What I’m getting round to – if you were wondering – is the mystery of Holy Baptism which we are celebrating today as we remember Jesus’ baptism and our own baptisms, because it is in baptibaptismsm that we are given an identity as members of Christ, that we are made members of Christ, members of the church which is the body of Christ. We often use words like “grafted, grafted in” “Incorporated.” We don’t cease to be individuals. We are given a Christian name in baptism because God will know us now by name and yes, I suppose in some sense, “He walks with me, and he talks with me, and he tells me I am his own” but more importantly he also gives me life in Christ, a new and resurrection life as a member of the Body of Christ, nourished and fed with the life we share at the altar.

Someday, God willing, what’s left of our mortality will be carried down this aisle as the priest reads words from St Paul’s letter to the Christians in Rome: “None of us have life in ourselves, and none of us die to ourselves. 8 If we live, we live to the Lord, and if we die, we die to the Lord; so then, whether we live or whether we die, we are the Lord’s possession.” I think John Donne put it as well as St Paul:

No man is an island entire of itself, every one is a piece of the continent a part of the main, if a clod be washed away by the sea Europe is the less as much as if a promontory were as much as if a manor of thy friend or of thine own were; every man’s death diminishes me because I am involved in mankind and therefore never send to know for whom the bell tolls: it tolls for thee.

That’s unAmerican, I know; but it’s true. We’ll know how true it is in the coming months and years. If environmental protections are reduced or eliminated, if Social Security is privatized, if millions no longer have medical insurance. I can’t find refuge under starry skies above, I can’t walk in the garden alone and not be concerned. Some, I guess, can if their religion makes them feel good. But “I am involved in mankind,” and I have to be concerned, and that’s a frightening thought unless I am also involved in Christ, involved in the body of Christ by baptism and given a new identity that begins the redemptive process for humankind so that together, in Christ, in Christ, in Christ incorporated into his life, we can begin to make the difference our world so desperately needs.

That puts it also in a wider perspective: the unity of the human race, We are involved in mankind and it is the role of the church to be a transforming agency within the human race.

Jesus used the analogy of yeast, that hidden element that transforms a lump of dough into risen bread. We are called to be like that: the transforming element working within to transform as we are being transformed in the Body of Christ, not alone – what a frightening thought – but together, together, together in Him. These next few years promise to be tough, and hopeless if we face them alone. But we are never alone in Christ.

There is a kind of religion, a kind of Christianity, that grew and that grows out of that American sense of individualism, that trades in emotionalism, feelings, feel good religion, gnosticism, and then there’s the ancient Biblical sacramental faith of the catholic church which we try to practice here and in a way that reminds us again and again of our baptismal identity.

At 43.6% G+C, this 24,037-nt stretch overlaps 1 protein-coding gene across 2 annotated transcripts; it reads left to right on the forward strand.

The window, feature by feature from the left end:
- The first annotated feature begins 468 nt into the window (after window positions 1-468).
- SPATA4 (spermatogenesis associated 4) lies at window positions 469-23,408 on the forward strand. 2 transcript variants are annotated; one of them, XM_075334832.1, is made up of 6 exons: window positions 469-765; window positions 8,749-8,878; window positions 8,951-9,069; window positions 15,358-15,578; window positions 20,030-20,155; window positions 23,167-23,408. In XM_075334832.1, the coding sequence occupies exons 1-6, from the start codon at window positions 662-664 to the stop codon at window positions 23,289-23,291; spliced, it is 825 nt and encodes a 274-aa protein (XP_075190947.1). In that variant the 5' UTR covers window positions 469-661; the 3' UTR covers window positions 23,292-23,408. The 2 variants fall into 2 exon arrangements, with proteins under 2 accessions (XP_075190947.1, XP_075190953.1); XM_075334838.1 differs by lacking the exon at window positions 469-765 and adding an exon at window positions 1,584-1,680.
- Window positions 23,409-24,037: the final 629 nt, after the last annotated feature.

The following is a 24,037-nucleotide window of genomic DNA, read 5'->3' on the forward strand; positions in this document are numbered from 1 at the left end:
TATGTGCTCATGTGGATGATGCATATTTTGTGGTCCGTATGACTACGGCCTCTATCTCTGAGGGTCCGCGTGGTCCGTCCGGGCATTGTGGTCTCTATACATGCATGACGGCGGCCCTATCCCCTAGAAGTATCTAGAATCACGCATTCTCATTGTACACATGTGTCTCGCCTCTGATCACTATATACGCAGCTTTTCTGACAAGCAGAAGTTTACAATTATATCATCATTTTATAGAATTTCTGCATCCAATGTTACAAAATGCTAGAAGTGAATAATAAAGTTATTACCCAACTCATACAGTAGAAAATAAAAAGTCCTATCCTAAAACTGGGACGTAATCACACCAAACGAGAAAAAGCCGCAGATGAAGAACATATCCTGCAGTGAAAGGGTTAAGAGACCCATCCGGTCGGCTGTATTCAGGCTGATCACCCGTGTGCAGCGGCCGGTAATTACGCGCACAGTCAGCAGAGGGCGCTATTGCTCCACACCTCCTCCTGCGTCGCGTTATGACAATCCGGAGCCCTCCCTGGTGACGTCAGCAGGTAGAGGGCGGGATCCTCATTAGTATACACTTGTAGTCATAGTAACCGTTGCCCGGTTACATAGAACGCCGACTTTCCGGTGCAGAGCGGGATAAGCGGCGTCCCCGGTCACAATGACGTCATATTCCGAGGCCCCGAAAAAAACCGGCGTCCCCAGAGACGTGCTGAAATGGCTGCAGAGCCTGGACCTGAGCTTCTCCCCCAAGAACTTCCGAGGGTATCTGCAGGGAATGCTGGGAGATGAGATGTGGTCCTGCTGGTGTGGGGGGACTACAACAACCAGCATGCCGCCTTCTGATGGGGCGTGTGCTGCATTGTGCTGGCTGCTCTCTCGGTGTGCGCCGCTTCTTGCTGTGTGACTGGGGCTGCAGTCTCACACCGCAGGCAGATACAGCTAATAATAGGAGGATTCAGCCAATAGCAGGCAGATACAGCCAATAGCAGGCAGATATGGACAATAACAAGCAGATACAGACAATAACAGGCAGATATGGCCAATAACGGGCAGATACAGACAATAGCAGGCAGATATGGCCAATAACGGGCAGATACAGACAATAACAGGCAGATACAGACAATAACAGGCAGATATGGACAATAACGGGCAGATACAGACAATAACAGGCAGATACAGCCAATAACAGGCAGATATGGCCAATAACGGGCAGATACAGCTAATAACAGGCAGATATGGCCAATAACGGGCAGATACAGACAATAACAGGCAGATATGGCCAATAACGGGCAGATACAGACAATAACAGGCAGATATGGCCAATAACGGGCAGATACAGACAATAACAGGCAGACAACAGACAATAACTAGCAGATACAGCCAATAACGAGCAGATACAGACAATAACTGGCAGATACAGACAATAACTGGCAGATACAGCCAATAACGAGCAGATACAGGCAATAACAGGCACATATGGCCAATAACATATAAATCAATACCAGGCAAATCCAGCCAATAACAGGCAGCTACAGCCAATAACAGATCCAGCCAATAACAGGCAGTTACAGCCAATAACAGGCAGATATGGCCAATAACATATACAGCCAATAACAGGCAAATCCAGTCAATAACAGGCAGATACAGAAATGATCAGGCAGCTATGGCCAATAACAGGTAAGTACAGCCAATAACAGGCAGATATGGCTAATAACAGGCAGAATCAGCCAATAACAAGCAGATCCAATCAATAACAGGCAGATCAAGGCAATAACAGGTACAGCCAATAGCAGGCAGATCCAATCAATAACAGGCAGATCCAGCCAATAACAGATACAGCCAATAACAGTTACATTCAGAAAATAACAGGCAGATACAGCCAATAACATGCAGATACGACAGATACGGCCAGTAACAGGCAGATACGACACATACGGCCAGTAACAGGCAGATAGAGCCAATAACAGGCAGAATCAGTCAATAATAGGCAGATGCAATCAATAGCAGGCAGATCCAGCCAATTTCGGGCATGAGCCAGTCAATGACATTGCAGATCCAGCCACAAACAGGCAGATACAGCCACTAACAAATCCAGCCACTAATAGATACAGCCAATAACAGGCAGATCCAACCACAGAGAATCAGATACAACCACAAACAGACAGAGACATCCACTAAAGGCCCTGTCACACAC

There’s a font at the back with water in it so that each of us entering can put our fingers in the water and make the sign of the cross and be reminded of our baptism. And if that doesn’t do it, we’re no sooner settled in than someone’s coming down the aisle sprinkling us anyway. I remember one Sunday not long ago when we arrived in a driving rain and got ourselves inside and here came more water down the aisle. It’s a baptismal faith we practice here and a baptismal identity that we are reminded of again and again. It’s not how we feel, but what God does. It’s why we baptize children before they can begin to understand. You don’t have to understand. You never completely will. It’s what God does that matters, not what I feel.

This is the Biblical faith that many talk about, but not all practice or understand. But read your Bible. Read St. Paul, especially. Read the 12th Chapter of I Corinthians ‘For just as the body is one and has many members, and all the members of the body, though many, are one body, so it is with Christ. For in the one spirit we were baptized into one body . . . Or look at Romans chapter 6: Do you not know that all of who have been baptized into Christ Jesus were baptized into his death? … we have been buried with him by baptism into death so that just as Christ was raised from the dead . . . so we too might walk in newness of life. But we don’t ever do that alone. We don’t come to Jesus alone. We come in the unity of the body of Christ. And fortunately it doesn’t depend on anything as variable and uncertain and insecure as my emotions, how I happen to feel.

Here’s an obscure fact that I think is interesting and relevant. Oddly enough, the words “feelings” and “emotions” do not occur in the Protestant Bible. You will find them in the Apocrypha, in the Bible we use here in the Catholic bible, but it raises the subject of feelings and emotions only to say again and again, reason must rule the emotions. That’s so Anglican, so Catholic, so Biblical: Scripture, tradition, and reason. Let me just end with a few quotations from Anglican authors that sum up what I’ve been saying.

Here’s Thomas Cranmer, almost five hundred years ago:

I want you to know this well, good children, that those who are baptized may assuredly say this: that I am not now in this wavering opinion that I only suppose myself to be a Christian. For I know for a surety that I am baptized. . . (And) the Holy Spirit assures me that I am a Christian. And this is a true and sincere faith which is able to stand against the gates of hell because it has the evidence of God’s word and does not lean on anyone’s saying or opinion.

Here’s Frederick Robertson almost two hundred years ago:

Let no one send you with terrible self-inspection, to the dreadful task of searching your own soul for the warrant of your redemption, and deciding whether or not you have the feelings and the faith to be one of God’s elect. Better make up your mind at once you have not; you have no feelings that entitle you to that. . . . Baptism is your warrant—you are God’s child, live as a child of God . . .

“You are God’s child, a member of the Body of Christ.” That is the faith into which we are baptized and for which we give God thanks.